Key Freight Documents Explained

Freight documents for importers and exporters

You’re a shipper and you want to import freight sized cargo. The paperwork entailed can seem daunting, even for seasoned shippers.
Unbelievably, there are over one hundred documents that play a role in freight shipping. Fortunately, most of them apply to specialised shipping, like for instance a special form if you are importing vicuña fiber from Peru.

This article focusses on the key freight documents intrinsic to nearly all shipments you make: how it relates to you, and what you need to be across.

Freight Documents

Freight Quote

Packing List

Commercial Invoice


Material Data Safety Sheet

Shipper’s Letter of Instruction

Booking Confirmation

Bill of Lading / Air Waybill

Letter of Credit

Freight Quote

How does this key freight document relate to you?

  • This one barely needs explaining, it works like any other business quote, say from your car mechanic, or an item in your Amazon shopping cart.
  • Just researching costs? No need to request a quote, check out this Freight Rate Calculator, and Amazon FBA Sellers should use this calculator.

What’s in a Freight Quote that you need to know?

The whole process kicks off with your freight quote request, which could be via email, phone call, or increasingly on online form. Based on information you provide, your forwarder prepares a freight quote (again  in a number of formats), breaking down the individual legs of a shipment including surcharges:

  • Routing information – where the cargo is the being shipped to and from.
  • The transport mode and equipment (e.g. by ocean on pallets).
  • The shipment details, including the dimensions, weight and a description of the goods, such as whether they are hazardous.

Most quotations have an expiration date, which will indicate for how long the price is valid.

Packing List

How does this key freight document relate to you?

  • You will need this doc before you request a quote, to get the shipment’s weights and dimensions.  Next time you’ll use it is when you sign for receipt of goods.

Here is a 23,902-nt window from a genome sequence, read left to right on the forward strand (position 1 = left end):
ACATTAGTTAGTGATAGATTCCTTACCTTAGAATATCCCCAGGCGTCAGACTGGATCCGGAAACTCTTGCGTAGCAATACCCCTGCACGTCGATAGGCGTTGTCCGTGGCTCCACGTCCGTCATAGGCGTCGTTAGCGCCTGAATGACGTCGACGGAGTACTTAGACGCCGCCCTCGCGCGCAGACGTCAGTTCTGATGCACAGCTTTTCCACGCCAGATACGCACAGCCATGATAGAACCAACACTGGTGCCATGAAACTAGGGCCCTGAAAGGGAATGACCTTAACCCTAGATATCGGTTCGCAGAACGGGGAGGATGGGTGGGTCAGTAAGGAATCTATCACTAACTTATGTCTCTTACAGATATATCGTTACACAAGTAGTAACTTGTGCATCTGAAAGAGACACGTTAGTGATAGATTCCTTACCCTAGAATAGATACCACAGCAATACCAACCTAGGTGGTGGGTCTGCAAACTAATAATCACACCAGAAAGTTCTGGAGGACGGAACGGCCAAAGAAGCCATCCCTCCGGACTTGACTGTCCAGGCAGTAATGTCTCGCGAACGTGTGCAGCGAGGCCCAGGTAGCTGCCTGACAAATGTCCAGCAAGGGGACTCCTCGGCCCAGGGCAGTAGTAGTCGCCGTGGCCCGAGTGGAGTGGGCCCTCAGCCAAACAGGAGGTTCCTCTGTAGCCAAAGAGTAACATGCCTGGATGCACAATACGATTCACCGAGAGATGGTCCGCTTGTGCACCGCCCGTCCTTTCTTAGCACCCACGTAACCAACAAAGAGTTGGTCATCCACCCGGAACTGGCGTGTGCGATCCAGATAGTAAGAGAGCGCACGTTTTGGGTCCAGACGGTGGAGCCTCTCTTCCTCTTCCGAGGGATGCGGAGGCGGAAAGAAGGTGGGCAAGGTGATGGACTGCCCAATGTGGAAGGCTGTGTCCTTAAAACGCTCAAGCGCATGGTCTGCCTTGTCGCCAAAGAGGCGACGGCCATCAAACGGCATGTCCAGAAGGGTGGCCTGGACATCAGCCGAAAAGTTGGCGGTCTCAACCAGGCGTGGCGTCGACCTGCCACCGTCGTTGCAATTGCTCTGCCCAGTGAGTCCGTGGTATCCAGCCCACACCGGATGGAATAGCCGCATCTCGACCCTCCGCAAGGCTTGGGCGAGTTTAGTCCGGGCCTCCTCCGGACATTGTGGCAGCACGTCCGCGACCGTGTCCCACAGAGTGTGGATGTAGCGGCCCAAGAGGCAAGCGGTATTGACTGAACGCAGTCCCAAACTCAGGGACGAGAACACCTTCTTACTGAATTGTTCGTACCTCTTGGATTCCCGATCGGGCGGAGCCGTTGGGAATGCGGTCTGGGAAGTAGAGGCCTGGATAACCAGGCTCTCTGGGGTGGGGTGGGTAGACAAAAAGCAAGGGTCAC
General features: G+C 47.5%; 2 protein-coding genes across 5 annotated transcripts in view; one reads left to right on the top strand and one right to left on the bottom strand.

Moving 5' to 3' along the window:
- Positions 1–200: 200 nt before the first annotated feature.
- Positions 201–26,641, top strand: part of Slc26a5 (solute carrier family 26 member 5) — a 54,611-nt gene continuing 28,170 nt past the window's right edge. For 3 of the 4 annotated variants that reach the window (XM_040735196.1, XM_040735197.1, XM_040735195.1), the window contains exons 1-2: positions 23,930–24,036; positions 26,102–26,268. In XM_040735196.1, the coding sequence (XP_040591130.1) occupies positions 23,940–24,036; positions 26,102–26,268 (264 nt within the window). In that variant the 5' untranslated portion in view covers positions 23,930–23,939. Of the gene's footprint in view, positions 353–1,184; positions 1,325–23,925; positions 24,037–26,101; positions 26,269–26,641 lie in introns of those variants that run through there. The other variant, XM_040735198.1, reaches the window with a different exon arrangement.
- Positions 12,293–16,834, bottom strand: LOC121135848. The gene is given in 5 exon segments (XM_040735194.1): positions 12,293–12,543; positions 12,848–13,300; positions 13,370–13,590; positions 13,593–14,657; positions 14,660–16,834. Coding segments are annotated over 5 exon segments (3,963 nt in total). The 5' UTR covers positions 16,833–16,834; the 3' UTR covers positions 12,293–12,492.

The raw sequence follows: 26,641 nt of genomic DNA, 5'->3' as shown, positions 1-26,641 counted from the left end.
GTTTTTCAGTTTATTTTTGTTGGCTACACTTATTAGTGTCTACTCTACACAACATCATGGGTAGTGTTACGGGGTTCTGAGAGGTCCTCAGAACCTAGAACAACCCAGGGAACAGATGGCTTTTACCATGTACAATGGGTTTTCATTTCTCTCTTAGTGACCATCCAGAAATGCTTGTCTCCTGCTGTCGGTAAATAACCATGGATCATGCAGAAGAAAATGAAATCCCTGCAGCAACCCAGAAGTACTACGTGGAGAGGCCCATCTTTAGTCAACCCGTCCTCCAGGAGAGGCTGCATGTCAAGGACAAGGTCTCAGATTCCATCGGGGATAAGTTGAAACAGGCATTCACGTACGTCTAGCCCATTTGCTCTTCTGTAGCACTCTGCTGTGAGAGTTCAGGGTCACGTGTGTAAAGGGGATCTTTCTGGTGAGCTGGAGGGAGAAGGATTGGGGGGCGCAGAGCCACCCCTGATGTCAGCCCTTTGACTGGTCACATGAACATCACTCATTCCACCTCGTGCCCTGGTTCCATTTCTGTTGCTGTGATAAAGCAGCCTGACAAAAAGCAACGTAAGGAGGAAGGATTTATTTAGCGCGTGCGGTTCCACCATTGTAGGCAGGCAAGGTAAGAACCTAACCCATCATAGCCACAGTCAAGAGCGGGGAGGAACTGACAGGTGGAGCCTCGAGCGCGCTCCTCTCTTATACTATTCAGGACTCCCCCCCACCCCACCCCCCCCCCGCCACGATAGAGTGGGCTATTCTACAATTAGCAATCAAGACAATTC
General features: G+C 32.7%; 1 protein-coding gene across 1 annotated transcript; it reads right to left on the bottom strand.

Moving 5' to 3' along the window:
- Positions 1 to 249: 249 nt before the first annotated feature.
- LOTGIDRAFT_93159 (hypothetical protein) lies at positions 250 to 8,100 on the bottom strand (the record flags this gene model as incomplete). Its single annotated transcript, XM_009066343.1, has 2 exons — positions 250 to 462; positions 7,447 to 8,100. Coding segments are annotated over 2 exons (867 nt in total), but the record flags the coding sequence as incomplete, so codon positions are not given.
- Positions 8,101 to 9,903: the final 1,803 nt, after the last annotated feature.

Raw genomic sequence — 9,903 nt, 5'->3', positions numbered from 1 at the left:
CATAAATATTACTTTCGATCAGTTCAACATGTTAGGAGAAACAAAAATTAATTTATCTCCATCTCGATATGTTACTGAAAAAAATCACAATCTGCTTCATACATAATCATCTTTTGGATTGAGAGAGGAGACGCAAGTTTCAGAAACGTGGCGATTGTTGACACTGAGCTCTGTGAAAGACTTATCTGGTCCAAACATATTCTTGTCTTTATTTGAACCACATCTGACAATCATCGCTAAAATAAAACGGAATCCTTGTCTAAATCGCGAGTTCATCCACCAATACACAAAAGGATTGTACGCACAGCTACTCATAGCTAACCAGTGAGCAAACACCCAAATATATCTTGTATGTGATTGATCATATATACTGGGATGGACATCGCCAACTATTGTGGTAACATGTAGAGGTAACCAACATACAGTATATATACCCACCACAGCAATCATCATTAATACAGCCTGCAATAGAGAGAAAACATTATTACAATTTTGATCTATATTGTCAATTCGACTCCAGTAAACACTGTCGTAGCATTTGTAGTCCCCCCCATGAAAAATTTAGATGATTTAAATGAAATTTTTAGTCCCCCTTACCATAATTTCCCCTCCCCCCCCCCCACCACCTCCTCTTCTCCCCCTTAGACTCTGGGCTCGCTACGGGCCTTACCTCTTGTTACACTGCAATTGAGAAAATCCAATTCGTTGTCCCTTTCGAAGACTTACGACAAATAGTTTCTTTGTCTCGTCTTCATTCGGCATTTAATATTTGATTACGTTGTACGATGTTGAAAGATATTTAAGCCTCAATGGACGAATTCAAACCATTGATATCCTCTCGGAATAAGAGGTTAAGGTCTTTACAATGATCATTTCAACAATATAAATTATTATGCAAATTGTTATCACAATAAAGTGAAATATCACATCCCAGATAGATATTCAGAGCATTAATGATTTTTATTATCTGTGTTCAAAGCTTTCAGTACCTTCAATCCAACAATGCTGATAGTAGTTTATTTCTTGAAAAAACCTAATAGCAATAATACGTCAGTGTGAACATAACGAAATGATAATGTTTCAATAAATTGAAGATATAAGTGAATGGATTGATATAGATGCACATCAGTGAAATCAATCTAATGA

• It is only required when shipped goods are packed into larger units, like a container or an aircraft console, and are therefore difficult to check.
  • The exporter usually completes this form, although the forwarder will complete the form, if the goods are re-packed at their warehouse.

What’s in a Packing List that you need to know?

It shows how the goods were packed for inspection and shipping purposes; is attached as a pouch on the goods; is also emailed ahead; and includes:

  • Shipper/Consignee
  • Equipment / Skid / Crate
  • Packing details
  • Goods descriptions
  • Hazardous information

Once you confirm a quote you must promptly provide your forwarder these freight documents:

  • Shipper’s Letter of Instruction (mandatory)
  • Commercial Invoice (mandatory)
  • Material Data Safety Sheet (mandatory for hazardous products, otherwise not required)
  • Certificate of Origin (if required, it is usually requested with SLI, but must be provided before departure)

Shipper’s Letter of Instruction (SLI)

How does this key freight document relate to you?

  • With the above forms ready to go, this document kicks off the shipping process.
  • It is your order form, proof that you are purchasing from the forwarder.
  • You must have this ready before pickup.

What’s in a Shipper’s Letter of Instruction that you need to know?

Each forwarder has their own form, but they all request the same details:

  • Consignor (exporter) /Consignee (importer) /Principal (the arranging party) and their contact information. The principal is usually either the consignor or consignee: but, for instance, may be a parent company in intra-company trading.
  • Routing information.